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Proceedings Paper

A blooming correction technique for improved vasa vasorum detection using an ultra-high-resolution photon-counting detector CT
Author(s): Jeffrey Marsh Jr.; Kishore Rajendran; Shengzhen Tao; Andrew Vercnocke; Jill Anderson; Shuai Leng; Erik Ritman; Cynthia McCollough
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Paper Abstract

Proliferation of vasa vasorum, the microvasculature within artery walls, is an early marker of atherosclerosis. Detection of subtle changes in the spatial density of vasa vasorum using contrast-enhanced CT is challenging due to the limited spatial resolution and blooming effects. We report a forward model-based blooming correction technique to improve vasa vasorum detection in a porcine model imaged using an ultra-high resolution photon-counting detector CT. Six weeks preceding the CT study the animal received autologous blood injections in its left carotid artery to stimulate vasa vasorum proliferation within the arterial wall (right carotid served as control). The forward model predicted radial extent and magnitude of the luminal blooming affecting the wall signal by using prior data acquired with a vessel phantom of known dimensions. The predicted contamination from blooming was then subtracted from the original wall signal measurement to recover the obscured vasa vasorum signal. Attenuation measurements made on a testing vessel phantom before and after blooming corrections revealed a reduction in mean squared error by ~99.9% when compared to the ground truth. Applying corrections to contrast-enhanced carotid arteries from in vivo scan data demonstrated consistent reductions of blooming contamination within the vessel walls. An unpaired student t-test applied to measurements from the uncorrected porcine scan data revealed no significant difference between the vessel walls (p=0.26). However, after employing blooming correction, the mean enhancement was significantly greater in the injured vessel wall (p=0.0006).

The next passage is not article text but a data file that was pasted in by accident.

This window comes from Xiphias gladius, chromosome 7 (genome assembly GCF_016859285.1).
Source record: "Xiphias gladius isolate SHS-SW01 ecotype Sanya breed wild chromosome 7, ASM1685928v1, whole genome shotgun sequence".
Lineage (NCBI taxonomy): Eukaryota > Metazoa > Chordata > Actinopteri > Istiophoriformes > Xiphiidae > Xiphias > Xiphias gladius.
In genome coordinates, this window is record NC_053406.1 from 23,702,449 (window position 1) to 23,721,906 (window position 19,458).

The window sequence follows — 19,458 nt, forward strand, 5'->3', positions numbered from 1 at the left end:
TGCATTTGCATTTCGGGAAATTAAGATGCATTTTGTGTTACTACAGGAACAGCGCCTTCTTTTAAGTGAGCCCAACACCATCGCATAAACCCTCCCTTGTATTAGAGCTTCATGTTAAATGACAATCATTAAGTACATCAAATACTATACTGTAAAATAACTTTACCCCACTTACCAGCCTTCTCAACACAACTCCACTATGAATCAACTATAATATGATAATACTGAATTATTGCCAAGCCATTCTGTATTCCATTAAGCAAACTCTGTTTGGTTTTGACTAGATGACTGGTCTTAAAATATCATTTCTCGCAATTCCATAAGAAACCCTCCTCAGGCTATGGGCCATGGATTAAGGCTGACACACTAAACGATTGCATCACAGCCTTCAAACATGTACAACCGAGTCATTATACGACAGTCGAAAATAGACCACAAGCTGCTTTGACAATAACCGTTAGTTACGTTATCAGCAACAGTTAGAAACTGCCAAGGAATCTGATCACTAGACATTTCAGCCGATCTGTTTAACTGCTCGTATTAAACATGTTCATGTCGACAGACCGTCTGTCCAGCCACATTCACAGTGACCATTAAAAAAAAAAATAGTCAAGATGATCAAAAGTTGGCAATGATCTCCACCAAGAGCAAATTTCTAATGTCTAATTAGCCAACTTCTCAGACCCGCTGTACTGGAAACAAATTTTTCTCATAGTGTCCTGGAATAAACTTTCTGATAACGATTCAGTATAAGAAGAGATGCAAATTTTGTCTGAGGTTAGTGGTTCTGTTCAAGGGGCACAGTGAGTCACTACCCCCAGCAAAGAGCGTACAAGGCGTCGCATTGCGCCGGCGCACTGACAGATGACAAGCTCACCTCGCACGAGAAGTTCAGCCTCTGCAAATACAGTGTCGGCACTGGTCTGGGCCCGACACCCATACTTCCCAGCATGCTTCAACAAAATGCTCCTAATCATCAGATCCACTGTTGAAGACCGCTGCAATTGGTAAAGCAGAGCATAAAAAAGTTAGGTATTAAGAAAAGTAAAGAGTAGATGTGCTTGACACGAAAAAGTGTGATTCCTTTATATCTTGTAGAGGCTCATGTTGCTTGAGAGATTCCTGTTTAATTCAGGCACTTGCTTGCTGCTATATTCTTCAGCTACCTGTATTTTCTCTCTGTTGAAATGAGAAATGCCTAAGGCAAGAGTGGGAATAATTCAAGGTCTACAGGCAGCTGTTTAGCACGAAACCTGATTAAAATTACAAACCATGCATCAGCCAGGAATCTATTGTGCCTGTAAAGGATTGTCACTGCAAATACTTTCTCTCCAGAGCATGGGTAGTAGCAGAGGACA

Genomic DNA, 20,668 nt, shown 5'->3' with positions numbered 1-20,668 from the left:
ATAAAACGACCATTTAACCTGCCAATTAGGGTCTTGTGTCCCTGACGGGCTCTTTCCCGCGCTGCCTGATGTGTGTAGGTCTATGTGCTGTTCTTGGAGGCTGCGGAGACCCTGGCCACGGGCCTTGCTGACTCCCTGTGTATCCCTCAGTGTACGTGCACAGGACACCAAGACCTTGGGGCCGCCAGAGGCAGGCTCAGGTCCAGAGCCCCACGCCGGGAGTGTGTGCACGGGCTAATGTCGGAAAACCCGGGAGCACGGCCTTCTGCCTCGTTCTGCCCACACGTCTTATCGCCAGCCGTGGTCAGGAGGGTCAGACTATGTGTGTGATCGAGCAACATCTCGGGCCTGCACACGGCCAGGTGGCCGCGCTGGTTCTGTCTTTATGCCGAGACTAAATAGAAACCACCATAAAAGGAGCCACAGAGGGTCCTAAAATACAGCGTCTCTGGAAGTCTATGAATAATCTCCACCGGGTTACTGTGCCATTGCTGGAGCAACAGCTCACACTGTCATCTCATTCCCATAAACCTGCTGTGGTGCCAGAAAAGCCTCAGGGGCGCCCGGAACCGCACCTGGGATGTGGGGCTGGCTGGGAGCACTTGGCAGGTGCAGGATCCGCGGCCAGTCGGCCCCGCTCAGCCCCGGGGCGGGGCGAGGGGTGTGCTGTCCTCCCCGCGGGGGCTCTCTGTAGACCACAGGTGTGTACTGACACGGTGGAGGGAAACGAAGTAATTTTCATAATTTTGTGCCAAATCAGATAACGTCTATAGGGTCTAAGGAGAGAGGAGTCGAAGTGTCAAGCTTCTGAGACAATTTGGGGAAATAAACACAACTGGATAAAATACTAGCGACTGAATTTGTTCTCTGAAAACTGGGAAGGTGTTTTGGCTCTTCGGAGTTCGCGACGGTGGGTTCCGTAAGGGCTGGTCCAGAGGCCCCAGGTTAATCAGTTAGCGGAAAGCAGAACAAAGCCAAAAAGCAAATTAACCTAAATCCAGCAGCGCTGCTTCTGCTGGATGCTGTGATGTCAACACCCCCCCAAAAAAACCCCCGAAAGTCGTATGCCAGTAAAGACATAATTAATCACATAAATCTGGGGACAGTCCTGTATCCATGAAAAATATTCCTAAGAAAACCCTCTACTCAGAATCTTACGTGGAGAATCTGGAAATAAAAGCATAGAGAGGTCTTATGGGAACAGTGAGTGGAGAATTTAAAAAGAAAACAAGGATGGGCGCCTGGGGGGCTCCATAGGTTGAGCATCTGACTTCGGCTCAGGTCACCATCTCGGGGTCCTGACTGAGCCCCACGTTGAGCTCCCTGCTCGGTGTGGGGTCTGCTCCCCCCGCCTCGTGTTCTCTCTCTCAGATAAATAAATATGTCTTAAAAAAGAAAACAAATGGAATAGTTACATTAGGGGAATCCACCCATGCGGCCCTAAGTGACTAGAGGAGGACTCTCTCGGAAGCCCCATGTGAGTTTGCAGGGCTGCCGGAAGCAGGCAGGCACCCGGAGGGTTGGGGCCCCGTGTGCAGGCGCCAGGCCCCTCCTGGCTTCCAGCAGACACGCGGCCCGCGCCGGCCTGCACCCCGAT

Paper Details

Date Published: 16 March 2020
PDF: 8 pages
Proc. SPIE 11312, Medical Imaging 2020: Physics of Medical Imaging, 113124R (16 March 2020); doi: 10.1117/12.2549348
Show Author Affiliations
Jeffrey Marsh Jr., Mayo Clinic (United States)
Kishore Rajendran, Mayo Clinic (United States)
Shengzhen Tao, Mayo Clinic (United States)
Andrew Vercnocke, Mayo Clinic (United States)
Jill Anderson, Mayo Clinic (United States)
Shuai Leng, Mayo Clinic (United States)
Erik Ritman, Mayo Clinic (United States)
Cynthia McCollough, Mayo Clinic (United States)


Published in SPIE Proceedings Vol. 11312:
Medical Imaging 2020: Physics of Medical Imaging
Guang-Hong Chen; Hilde Bosmans, Editor(s)

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